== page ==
“Don’t take this the wrong way…”

I’m working on a piece right now that I just love. It’s the Romance by Max Bruch. It’s an enchanting piece—a warm, romantic, dynamic viola rises up over a rich orchestral backdrop for about ten minutes of awesome. It brings everything that’s great about the viola right to the surface. The sensuality, the richness and depth and sensitivity. In a way, I’ve been preparing for this ten minutes for about 25 years. In a more immediate way, I’ve been preparing the piece for about 5 or 6 weeks now, and it has quickly become one of my absolute favorites.

Those of you who know me well (all three of you who are reading this), will know that I’ve been working with a master viola teacher—truly, a master—for the past three years. (See this post.) As much as I enjoy writing, I honestly don’t have words to express what it means to me that this man was willing to take me on as a student, to believe in me, to push me past what I thought were my limits, until I’m playing music that I never in a hundred, hundred years would have believed I could play. Incredible. What an amazing thing it has been and continues to be. This week, after playing the first page, he stopped me, smiled, and said these words:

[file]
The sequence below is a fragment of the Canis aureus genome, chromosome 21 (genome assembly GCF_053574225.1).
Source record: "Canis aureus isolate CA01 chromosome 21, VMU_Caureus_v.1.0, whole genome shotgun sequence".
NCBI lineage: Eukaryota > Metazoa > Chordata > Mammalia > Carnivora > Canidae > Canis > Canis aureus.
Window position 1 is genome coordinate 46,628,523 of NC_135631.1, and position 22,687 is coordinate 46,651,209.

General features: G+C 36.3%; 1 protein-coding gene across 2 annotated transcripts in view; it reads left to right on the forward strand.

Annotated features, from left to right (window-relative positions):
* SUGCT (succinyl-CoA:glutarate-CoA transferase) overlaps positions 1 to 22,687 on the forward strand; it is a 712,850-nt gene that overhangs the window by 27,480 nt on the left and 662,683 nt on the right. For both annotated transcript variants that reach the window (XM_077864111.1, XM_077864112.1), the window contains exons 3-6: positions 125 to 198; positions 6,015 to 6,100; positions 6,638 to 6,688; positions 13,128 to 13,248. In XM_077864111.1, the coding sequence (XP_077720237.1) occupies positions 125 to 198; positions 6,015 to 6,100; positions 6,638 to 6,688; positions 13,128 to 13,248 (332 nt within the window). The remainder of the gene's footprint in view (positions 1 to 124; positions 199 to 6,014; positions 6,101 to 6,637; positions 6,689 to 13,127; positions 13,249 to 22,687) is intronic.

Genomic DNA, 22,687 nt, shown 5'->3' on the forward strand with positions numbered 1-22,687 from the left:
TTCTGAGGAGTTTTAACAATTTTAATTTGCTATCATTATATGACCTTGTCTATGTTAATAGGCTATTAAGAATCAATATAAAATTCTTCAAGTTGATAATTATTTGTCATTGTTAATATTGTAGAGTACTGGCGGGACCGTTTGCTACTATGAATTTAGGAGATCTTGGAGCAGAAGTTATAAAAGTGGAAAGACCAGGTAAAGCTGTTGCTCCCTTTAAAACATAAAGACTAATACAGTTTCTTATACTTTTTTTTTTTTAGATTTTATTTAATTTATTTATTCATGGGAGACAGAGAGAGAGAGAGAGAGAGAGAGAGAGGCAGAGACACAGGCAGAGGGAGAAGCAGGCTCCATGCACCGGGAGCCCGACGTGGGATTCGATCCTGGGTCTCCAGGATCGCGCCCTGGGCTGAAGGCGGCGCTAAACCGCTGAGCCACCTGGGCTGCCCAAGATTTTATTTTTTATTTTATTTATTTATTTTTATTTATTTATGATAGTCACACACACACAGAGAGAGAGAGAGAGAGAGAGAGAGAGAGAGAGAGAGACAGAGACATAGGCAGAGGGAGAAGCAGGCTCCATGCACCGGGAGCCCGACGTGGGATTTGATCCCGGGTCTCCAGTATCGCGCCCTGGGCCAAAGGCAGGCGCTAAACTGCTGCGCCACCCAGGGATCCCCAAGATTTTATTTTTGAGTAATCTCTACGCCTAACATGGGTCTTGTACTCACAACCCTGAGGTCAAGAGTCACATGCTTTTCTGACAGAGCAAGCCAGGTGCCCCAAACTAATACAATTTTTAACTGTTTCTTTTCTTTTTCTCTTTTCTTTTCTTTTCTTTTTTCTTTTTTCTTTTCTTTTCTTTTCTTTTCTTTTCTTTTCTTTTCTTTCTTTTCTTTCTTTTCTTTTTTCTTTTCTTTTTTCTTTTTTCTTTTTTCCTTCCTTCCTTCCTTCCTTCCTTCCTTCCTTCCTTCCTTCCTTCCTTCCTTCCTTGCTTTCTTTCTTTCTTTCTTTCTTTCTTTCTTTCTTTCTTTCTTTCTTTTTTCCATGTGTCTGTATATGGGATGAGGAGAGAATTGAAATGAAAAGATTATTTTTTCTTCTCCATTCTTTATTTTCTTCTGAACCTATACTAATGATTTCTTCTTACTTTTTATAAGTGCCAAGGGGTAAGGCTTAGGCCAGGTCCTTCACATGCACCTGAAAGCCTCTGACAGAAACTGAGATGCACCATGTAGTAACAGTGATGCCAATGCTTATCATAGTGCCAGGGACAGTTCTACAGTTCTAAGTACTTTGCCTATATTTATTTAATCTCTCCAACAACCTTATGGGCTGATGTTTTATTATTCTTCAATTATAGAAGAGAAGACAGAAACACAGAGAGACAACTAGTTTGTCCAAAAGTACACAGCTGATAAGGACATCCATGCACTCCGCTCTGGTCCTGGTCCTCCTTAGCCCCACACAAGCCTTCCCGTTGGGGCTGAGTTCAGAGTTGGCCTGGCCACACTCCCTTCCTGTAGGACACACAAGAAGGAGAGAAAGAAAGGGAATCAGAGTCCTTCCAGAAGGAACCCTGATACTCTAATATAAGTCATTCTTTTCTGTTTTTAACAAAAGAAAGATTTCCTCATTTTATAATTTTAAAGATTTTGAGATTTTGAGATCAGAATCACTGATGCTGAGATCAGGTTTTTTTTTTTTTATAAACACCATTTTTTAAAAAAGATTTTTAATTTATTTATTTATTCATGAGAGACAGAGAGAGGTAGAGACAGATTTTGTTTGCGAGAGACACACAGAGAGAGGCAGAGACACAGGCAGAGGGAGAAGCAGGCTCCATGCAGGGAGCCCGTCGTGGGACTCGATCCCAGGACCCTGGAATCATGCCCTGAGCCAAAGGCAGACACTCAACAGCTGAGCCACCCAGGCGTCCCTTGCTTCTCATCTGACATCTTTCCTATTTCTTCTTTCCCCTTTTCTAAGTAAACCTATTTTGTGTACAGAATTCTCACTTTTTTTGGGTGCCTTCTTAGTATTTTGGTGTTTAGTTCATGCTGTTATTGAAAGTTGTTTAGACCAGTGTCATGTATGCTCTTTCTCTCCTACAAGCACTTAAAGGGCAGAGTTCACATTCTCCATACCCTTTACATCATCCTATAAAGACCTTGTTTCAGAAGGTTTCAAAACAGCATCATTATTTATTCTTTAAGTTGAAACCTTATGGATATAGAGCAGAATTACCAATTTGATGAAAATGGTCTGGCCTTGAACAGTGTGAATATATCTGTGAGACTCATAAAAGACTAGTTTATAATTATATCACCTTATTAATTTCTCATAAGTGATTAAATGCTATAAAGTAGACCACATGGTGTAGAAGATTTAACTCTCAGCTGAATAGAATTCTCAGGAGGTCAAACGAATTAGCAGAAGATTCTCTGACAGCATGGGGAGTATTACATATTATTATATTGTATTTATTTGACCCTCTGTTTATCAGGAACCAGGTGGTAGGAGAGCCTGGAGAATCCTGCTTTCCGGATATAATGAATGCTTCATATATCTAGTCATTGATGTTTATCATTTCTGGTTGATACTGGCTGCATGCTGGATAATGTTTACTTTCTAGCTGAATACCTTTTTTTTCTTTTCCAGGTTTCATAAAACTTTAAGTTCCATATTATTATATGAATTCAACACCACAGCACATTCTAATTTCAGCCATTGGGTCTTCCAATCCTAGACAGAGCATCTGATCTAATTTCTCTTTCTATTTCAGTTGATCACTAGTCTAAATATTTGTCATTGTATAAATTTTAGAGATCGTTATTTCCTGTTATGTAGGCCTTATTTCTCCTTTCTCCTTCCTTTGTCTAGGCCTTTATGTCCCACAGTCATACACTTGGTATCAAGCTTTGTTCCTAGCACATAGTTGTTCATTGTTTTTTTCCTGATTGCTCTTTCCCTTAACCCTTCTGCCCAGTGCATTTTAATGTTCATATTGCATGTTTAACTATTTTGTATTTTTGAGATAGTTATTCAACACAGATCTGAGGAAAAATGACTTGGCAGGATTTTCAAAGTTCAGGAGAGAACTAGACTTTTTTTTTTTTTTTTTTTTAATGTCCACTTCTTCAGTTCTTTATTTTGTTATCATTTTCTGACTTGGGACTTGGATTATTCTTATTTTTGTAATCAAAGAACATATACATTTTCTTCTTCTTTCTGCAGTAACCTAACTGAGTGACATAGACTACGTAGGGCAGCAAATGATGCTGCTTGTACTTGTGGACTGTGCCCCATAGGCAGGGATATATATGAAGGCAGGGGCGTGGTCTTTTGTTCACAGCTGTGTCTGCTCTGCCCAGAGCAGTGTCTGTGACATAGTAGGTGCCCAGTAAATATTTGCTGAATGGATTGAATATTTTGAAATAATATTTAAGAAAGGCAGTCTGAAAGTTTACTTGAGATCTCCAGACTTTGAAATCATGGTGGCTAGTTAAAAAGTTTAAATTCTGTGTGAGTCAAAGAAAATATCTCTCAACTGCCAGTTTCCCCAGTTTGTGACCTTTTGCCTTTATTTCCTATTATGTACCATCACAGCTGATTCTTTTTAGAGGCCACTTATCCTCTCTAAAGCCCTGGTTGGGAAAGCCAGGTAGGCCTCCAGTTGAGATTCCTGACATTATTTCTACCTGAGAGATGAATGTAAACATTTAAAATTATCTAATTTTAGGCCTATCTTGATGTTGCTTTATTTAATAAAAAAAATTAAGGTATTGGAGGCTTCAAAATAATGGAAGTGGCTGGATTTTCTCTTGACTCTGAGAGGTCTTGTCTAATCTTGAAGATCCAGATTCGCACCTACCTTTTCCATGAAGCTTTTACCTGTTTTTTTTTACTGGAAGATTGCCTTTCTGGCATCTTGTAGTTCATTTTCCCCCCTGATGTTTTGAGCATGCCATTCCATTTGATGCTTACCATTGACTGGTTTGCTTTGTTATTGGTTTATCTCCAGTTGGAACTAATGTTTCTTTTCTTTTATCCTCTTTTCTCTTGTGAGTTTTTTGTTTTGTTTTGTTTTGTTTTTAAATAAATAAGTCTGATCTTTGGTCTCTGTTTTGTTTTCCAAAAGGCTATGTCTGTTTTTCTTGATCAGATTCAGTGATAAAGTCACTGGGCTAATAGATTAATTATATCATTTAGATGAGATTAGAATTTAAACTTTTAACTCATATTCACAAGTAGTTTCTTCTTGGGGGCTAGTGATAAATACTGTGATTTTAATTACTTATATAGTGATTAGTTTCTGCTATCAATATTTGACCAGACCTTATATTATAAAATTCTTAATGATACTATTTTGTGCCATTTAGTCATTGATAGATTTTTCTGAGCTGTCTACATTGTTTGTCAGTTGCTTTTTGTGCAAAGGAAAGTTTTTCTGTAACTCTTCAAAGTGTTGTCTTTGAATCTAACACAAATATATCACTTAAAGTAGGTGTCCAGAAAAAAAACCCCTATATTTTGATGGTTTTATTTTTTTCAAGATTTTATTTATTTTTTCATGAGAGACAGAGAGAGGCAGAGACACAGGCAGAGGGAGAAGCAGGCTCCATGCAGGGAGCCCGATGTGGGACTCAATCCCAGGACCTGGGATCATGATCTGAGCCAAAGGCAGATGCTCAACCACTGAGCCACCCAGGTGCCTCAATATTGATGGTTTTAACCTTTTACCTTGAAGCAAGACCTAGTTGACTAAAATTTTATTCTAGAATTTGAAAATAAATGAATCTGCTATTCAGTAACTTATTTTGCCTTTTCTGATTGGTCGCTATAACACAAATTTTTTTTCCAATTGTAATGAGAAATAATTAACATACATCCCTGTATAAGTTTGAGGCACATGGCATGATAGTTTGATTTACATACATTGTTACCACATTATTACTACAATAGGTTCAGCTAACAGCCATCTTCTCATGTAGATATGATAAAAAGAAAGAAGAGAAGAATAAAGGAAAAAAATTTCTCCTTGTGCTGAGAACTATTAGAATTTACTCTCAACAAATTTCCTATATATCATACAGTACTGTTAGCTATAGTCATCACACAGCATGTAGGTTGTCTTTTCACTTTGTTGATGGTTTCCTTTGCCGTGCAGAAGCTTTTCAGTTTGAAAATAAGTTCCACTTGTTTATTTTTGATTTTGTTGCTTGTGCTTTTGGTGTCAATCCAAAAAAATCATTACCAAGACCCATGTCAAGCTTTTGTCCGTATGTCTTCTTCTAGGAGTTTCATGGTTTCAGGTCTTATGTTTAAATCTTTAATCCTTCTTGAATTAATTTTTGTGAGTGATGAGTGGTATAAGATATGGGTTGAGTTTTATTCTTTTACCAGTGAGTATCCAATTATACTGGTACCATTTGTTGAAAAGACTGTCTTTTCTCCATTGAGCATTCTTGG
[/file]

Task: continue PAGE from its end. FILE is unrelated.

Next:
“Don’t take this the wrong way… but you sound like a damned viola player.”

I can’t think of any other comment that I’ve ever received that has meant as much to me as that one. After all these years, after the meandering, wandering, winding path I’ve taken to find my way back to this instrument that I started playing when I was 10 years old… hearing those words made me want to sit on the floor and cry, in a good way. For years, deep down inside me, there has been this dark terror—a terrible fear that I won’t make it. That I will never be a “real” musician, that I had my chance and I missed it, and I might as well quit now before I embarrass myself. I’ve been with my teacher for three years now, and the dark places in the back of my mind are still terrified that I won’t be able to make any more progress, or that I’ll be too slow, or too weak, and that one day he won’t want to teach me anymore… that thought is crushing. For the most part, I’m able to shut out those voices in my head, and practice anyway, and get on with the work. But the fear is real—and letting go of fear is hard. Those words, “you sound like a damned viola player”, unlocked something inside me. It felt like I was able to let the light in for a minute, to allow the idea that maybe, just maybe, I really can do this. And all those voices in my head are wrong.

Making great music, great art of any kind, is hard. You put so much of yourself into it, and then you kneel and bow your head, and hold your arms out and offer your art to the world. Sometimes, the world is cruel. Comments and criticism can cut deep, and it can be hard to keep going. Good criticism is vital to making great art, but it takes patience, kindness, and a keen mind to offer the kind of commentary that can actually make someone’s art better instead of tearing it down. It’s Thanksgiving this week. And this Sunday evening, I’m feeling thankful that for three years now, not only have I had a voice telling me the kinds of things I need to hear in order to make great music, but that voice has also been telling me that my music is worth making. I’m almost starting to believe it. And that is worth more to me than I can say. Honestly.

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